Retail salespersons are responsible for describing the details of merchandise to customers in order to persuade them into making a purchase. They quickly and politely determine the needs and desires of a customer, and then use their knowledge of the product to explain how the product may meet these needs and desires. They may write sales checks, take cash and credit card payments, give change and receipts, take care of returns and exchanges, and keep work areas neat and clean. They operate computer terminals that register sales, adjust inventory figures, and do simple calculations. These computers save time and allow them to focus more on the needs of the customer. They may also help with simpler tasks, such as ordering merchandise, stocking shelves or racks, marking prices, taking inventory, or preparing displays.
Retail salespersons need to have good computer skills and, often, the ability to bend, lift, and stretch in order to arrange, store, or display products. They must have stamina, strength, and flexibility. Salespersons may often have to put up with impatient and rude customers, and those salespersons who travel must often be willing to deal with inclement weather. In order to close a sale or handle a complaint, they need to have extremely high levels of tact and patience.
Retail salespersons' earnings have an extremely high range of variance. They may earn anywhere from minimum wage to $50,000 per year, or even more. While some are paid only a fixed salary, most earn a salary plus some type of commission on each sale they make. Commissions vary with the type of merchandise or property being sold: jewelry salespersons earn higher commissions than salespersons in discount department stores.
Training and Education
Candidates for retail salesperson positions who have a high school education, good communication skills, an outgoing personality, and a clean and neat appearance usually qualify for most jobs. Most positions do not require any specific training. However, some positions require detailed knowledge of the product, and others require knowledge of the history of an item, such as with furniture, antiques, or artwork. Some positions require candidates to have specific skills, such as carpentry or interior design. College graduates can apply for sales positions through their campus placement office, since many retail chains recruit employees on campuses. Most employers provide some sort of on-the-job training, usually covering sales techniques, store policies, sales recording, and store operations. A college education is usually vital for advancement to assistant manager, department manager, or regional sales manager positions. Advancement opportunity in small stores is often limited because often the owner completes most of the managerial work. Visit this page about retail management courses for more information on advancing your career and becoming a retail store manager.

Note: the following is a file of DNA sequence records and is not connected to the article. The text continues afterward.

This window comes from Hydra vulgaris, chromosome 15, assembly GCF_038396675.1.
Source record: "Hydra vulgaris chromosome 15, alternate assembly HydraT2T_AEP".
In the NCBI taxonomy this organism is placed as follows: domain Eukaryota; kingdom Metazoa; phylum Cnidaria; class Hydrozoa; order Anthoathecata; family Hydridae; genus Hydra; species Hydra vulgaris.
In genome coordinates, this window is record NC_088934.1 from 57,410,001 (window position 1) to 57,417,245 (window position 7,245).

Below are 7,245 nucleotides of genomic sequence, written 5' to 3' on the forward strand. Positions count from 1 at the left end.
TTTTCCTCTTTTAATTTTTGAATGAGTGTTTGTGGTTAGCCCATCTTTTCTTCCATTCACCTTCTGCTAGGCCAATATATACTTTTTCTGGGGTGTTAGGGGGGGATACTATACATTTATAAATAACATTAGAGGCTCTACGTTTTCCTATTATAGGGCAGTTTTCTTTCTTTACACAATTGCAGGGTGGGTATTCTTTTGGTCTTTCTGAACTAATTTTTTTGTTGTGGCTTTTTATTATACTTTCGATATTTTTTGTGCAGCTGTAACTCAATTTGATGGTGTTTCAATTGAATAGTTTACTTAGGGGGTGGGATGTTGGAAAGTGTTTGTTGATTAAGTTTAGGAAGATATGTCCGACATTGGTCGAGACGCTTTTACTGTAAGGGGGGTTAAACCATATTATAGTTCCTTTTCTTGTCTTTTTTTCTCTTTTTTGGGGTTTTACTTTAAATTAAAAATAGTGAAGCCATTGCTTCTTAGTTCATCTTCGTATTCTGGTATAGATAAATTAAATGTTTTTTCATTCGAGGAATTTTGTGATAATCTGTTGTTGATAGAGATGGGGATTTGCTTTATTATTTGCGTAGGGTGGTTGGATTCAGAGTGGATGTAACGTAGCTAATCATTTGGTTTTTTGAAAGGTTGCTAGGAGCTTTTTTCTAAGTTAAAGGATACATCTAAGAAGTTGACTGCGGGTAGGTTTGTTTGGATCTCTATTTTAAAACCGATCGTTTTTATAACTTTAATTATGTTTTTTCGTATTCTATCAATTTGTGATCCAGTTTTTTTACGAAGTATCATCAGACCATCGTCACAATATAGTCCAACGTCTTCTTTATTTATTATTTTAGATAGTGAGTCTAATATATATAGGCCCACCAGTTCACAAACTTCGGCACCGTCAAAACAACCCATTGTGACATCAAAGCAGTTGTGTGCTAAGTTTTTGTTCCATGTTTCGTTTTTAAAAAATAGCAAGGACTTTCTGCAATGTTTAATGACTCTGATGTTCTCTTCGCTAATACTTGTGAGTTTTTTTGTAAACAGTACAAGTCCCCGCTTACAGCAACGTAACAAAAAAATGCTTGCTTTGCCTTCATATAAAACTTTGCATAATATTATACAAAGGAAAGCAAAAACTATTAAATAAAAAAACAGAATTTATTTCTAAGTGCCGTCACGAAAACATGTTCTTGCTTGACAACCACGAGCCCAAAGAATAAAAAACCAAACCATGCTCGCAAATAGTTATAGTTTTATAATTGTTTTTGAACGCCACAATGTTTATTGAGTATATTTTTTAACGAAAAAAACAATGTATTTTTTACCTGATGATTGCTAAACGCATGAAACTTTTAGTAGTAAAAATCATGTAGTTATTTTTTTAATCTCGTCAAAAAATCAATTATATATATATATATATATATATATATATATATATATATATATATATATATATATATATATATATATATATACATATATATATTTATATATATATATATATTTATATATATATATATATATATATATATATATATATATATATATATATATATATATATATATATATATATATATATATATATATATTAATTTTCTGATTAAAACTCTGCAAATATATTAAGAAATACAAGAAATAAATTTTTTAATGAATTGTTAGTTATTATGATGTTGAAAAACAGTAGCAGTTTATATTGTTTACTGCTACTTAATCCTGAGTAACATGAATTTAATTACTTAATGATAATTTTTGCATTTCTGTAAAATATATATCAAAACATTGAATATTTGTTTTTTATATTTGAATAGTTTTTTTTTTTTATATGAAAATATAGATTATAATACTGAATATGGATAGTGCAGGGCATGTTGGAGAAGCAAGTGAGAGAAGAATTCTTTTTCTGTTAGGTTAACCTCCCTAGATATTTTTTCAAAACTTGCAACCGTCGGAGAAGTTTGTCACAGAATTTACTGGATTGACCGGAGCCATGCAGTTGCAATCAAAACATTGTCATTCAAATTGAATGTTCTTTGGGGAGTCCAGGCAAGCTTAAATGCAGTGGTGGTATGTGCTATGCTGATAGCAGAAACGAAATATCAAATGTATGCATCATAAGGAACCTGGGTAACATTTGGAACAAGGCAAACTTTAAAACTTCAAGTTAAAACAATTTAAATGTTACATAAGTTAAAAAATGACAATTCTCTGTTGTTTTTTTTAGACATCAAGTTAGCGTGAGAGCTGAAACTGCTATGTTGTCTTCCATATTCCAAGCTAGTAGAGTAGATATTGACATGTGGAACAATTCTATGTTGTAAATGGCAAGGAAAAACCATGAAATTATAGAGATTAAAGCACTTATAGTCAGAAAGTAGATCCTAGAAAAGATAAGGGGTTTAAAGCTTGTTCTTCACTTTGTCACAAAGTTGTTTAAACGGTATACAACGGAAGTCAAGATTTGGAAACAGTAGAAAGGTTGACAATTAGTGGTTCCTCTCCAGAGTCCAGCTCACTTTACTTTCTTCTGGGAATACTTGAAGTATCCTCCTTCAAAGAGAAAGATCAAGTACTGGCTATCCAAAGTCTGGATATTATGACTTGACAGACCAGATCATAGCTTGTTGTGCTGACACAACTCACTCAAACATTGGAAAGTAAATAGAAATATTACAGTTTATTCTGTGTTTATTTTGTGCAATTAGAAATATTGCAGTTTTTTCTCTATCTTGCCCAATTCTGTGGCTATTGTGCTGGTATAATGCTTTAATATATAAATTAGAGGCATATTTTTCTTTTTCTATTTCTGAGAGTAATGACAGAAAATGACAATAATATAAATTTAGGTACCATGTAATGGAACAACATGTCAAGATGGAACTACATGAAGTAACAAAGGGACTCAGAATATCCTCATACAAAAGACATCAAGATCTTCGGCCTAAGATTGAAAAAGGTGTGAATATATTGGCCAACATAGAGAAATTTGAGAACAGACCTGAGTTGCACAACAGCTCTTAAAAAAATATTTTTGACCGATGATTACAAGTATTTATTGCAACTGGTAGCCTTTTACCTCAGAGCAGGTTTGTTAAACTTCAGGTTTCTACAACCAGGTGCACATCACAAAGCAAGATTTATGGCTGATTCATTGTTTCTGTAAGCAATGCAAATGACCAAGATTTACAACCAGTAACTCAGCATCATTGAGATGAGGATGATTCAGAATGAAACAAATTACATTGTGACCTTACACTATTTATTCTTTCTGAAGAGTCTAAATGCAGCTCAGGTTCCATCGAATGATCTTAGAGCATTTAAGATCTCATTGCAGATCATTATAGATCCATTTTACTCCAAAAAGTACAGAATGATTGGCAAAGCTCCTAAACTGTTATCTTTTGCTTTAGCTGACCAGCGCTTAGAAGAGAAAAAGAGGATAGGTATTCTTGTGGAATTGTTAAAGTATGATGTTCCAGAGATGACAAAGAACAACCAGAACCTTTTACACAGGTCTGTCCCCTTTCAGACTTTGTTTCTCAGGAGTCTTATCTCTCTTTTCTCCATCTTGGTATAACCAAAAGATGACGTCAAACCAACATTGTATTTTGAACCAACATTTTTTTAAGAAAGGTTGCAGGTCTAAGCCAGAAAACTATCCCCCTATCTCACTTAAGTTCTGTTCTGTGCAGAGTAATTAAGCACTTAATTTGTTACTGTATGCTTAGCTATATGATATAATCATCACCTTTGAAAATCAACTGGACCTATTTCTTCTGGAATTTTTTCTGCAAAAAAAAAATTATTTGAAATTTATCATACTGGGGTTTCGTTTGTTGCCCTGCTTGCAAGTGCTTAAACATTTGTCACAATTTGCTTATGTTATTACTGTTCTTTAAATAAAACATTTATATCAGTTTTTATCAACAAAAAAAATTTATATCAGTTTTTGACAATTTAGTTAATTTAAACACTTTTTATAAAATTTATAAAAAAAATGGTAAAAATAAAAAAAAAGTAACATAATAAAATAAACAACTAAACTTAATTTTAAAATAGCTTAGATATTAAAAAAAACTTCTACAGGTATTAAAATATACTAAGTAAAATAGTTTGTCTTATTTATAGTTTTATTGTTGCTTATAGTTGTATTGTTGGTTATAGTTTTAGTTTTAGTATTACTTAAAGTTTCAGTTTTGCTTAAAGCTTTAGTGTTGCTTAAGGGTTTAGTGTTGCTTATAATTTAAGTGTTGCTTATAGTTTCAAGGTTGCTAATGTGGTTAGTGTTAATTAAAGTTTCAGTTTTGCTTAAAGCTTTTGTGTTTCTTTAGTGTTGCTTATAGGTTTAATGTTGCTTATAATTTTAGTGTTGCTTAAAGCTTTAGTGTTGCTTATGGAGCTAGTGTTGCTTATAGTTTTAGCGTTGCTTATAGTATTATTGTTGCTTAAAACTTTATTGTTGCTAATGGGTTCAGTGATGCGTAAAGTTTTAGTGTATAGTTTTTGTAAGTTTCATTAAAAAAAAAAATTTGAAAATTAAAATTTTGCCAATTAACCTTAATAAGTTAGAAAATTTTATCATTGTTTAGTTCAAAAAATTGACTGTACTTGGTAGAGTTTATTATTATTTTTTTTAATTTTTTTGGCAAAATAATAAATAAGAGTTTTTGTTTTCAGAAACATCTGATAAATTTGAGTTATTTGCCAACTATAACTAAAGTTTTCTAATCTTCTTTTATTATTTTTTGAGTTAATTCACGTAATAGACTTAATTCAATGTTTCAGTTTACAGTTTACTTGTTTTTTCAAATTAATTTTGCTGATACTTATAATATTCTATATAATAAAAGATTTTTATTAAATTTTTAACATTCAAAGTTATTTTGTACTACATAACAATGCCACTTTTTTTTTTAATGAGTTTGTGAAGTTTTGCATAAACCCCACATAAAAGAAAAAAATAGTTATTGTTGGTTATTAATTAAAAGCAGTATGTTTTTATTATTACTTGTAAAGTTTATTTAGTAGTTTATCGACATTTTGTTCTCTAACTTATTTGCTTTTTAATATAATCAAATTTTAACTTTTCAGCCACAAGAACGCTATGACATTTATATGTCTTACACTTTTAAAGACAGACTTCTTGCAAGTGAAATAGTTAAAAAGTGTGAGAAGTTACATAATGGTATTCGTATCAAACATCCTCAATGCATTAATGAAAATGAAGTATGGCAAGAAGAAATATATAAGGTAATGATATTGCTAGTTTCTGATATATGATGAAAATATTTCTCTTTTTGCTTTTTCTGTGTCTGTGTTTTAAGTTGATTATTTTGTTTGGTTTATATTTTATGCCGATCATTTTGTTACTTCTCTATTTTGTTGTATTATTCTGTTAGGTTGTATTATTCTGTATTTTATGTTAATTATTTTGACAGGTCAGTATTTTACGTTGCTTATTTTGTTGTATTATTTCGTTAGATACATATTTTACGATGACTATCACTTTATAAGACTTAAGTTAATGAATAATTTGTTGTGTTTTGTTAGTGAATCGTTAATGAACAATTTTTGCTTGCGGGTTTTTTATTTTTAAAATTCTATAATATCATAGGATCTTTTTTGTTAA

Between 2002 and 2012, the number of sales worker supervisors is expected to grow about as fast as the average. This will be due to the high rate of turnover in the occupation, which creates many job openings. Opportunity will be best for those with an associate's or bachelor's degree. However, the occupation will continue to offer great opportunity to high school graduates who lack work experience.